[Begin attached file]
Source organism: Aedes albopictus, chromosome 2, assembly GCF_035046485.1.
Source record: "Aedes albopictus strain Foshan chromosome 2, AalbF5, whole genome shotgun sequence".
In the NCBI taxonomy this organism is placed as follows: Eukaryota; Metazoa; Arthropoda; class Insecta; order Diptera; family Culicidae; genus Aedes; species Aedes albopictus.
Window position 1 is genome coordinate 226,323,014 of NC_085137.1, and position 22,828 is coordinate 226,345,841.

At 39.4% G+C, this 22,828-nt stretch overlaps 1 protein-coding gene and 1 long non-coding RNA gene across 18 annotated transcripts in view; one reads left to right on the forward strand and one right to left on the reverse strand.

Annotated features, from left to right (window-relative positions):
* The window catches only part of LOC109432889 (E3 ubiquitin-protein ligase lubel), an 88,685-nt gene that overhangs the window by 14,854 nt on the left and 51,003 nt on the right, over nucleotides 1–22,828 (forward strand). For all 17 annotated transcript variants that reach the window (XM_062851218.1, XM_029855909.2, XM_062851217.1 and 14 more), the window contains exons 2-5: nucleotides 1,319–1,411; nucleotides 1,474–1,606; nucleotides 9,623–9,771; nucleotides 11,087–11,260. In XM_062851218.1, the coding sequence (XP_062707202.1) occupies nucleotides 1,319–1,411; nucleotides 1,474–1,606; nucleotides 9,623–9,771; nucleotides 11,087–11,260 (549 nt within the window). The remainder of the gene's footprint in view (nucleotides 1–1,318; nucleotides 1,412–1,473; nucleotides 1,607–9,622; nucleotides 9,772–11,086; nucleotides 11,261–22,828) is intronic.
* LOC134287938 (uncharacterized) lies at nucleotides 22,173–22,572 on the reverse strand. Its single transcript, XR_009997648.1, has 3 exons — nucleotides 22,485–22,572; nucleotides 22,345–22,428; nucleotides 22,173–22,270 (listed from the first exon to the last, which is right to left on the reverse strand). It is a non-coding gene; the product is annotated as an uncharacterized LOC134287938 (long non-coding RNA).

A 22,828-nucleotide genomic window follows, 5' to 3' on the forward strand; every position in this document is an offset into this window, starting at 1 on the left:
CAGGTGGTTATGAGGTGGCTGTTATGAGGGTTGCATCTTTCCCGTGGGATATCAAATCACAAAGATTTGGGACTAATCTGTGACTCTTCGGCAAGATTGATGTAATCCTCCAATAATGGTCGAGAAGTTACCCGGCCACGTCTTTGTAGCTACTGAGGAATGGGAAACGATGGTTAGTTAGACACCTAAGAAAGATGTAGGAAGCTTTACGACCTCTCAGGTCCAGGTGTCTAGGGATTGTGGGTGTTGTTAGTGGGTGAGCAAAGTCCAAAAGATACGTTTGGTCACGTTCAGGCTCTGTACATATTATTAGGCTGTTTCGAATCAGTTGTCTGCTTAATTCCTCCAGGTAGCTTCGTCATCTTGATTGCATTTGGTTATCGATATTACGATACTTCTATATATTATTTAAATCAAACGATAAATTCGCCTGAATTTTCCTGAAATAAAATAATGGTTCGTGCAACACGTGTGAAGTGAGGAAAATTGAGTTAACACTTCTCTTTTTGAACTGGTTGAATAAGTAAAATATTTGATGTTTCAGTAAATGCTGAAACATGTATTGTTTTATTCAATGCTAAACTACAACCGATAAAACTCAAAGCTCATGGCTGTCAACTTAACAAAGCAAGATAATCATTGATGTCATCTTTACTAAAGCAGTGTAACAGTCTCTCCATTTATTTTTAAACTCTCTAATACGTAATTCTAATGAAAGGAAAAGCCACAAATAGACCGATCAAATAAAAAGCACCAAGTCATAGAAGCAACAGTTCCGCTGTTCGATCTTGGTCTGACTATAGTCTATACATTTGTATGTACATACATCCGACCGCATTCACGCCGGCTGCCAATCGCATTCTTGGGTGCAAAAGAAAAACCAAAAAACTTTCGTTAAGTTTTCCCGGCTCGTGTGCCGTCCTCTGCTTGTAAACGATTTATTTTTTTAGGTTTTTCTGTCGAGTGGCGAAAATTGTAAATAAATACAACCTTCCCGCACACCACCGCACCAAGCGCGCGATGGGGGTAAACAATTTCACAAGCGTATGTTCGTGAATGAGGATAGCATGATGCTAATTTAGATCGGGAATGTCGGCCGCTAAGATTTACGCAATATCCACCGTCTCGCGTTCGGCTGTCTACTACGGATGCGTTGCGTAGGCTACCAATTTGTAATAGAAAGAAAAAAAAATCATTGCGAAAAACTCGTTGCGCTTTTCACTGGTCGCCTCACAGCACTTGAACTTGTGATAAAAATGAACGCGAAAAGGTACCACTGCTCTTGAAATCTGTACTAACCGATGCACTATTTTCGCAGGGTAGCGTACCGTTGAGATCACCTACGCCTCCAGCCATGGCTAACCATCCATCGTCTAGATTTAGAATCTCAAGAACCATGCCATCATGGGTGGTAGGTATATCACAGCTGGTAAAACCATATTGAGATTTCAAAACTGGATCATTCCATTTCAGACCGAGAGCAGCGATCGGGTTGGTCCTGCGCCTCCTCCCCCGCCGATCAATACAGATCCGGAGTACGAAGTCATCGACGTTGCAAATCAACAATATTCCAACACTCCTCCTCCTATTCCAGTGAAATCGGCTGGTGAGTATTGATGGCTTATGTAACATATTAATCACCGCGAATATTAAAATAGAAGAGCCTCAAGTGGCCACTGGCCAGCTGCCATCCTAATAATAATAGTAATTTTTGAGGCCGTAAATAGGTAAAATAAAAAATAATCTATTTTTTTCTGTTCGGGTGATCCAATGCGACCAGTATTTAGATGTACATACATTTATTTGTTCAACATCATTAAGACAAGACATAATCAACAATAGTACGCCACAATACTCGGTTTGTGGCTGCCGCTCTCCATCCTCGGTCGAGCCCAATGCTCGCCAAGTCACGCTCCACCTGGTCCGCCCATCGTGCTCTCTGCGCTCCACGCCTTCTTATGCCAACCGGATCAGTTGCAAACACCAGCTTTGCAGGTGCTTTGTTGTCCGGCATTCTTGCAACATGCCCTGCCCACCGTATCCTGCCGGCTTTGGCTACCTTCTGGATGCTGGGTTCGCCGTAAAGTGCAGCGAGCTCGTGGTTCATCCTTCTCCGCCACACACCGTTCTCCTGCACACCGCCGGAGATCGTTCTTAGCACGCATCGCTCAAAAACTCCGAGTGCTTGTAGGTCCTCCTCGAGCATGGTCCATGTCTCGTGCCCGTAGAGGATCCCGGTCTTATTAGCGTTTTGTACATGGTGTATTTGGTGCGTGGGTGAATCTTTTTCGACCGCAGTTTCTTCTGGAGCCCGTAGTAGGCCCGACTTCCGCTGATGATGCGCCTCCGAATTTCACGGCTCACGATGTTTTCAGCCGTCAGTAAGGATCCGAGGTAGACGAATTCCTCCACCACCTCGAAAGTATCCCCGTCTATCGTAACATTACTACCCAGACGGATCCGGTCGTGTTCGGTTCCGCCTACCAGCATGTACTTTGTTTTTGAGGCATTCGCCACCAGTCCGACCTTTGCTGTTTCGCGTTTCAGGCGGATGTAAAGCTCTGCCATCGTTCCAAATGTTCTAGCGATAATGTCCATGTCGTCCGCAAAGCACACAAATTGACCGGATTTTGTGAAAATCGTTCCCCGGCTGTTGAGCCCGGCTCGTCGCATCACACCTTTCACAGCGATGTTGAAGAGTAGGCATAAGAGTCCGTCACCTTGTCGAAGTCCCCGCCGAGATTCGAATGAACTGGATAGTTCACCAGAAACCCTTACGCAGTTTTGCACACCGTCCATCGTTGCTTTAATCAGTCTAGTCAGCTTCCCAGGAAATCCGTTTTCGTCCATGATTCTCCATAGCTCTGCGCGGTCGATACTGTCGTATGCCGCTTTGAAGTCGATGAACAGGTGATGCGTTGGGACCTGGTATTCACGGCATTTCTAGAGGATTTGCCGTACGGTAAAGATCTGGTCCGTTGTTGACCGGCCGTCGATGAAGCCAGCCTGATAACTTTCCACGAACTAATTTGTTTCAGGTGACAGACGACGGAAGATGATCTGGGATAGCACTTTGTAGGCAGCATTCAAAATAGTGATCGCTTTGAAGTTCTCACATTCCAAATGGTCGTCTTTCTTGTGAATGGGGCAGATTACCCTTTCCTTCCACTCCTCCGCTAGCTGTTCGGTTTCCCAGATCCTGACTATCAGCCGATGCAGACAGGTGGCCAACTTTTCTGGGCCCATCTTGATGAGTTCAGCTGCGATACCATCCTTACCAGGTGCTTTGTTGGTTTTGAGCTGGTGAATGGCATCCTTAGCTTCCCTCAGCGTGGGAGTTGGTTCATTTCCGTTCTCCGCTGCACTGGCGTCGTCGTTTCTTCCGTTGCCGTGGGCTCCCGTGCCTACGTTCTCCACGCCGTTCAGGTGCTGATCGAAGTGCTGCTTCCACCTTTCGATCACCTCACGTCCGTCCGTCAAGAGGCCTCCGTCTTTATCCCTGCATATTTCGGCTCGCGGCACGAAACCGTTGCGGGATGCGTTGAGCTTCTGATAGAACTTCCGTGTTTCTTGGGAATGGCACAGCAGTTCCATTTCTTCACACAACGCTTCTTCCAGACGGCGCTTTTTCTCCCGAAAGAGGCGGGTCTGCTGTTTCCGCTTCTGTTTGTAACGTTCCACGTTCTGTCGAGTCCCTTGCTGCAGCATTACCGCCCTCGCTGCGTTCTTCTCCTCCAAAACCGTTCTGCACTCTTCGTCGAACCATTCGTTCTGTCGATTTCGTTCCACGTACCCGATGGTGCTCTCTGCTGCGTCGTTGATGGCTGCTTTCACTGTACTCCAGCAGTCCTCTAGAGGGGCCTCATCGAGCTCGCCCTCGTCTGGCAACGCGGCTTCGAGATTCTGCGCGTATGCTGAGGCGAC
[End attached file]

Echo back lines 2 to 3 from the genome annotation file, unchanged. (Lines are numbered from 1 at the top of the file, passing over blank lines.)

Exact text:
Source record: "Aedes albopictus strain Foshan chromosome 2, AalbF5, whole genome shotgun sequence".
In the NCBI taxonomy this organism is placed as follows: Eukaryota; Metazoa; Arthropoda; class Insecta; order Diptera; family Culicidae; genus Aedes; species Aedes albopictus.